Our prayers went unanswered because Pot obviously felt the cobra was slacking and proceeded to goad it into a frenzy.

His bug-eyed audience held its breath at so much fun as Pot stuck out a leg or an arm for a quick venom injection only to whip it away as the now thoroughly hacked off cobra struck and struck again, infuriated by misses measured in fractions of an inch.

Pot finally stood still, bent forward and as the cobra concentrated on his foot he grabbed it behind the hood and bagged it to thunderous applause.

Everyone gabbled praise and tried to leave, but no! This was just the start.

Before we could stampede to the entrance staff brought out another bag and there was a disgraceful scramble for the seats furthest away from the new fun.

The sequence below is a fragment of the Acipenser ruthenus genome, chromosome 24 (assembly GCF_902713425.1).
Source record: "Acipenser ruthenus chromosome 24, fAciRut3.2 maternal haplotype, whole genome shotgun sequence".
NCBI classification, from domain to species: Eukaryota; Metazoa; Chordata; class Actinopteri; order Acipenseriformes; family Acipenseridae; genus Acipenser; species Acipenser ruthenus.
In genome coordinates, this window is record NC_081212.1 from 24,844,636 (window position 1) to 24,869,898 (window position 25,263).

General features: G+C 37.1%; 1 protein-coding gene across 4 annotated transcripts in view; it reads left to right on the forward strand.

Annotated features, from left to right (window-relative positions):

What could it be? Perhaps a prize draw for an antidote, but a quick flourish and we all froze again. Another snake, this time a Siamese cobra hissing like a bad kettle. What a nice surprise.

Nobody moved – no change there then – but staff added a twist by bringing out a second sack and emptying another cobra on to the concrete, this one even more livid than the first.

Sheer madness….and the staff who then brought out two more sacks with two more bundles of hooded joy were absolutely certifiable. Trouble was, to choke the life out of them we had to go through the snakes to do so. Nobody moved.

With four slithering cobras looking for an argument even the staff had to jump about a bit, but the smiles stayed in place right up to the point when cobra cunning caused a riot.

Pot reached for a sack only to find a cobra hiding underneath it. Nobody moved.

He stepped back, the triumphant snake slithered forward and Pot was trapped in a corner.

One shaking woman snapped out: “Having fun now?” and the snake whipped round and came for us. Nobody moved.

We would still be there now frozen in our seats but for the intervention of something far more determined than the cobras. A late-arriving Japanese tourist.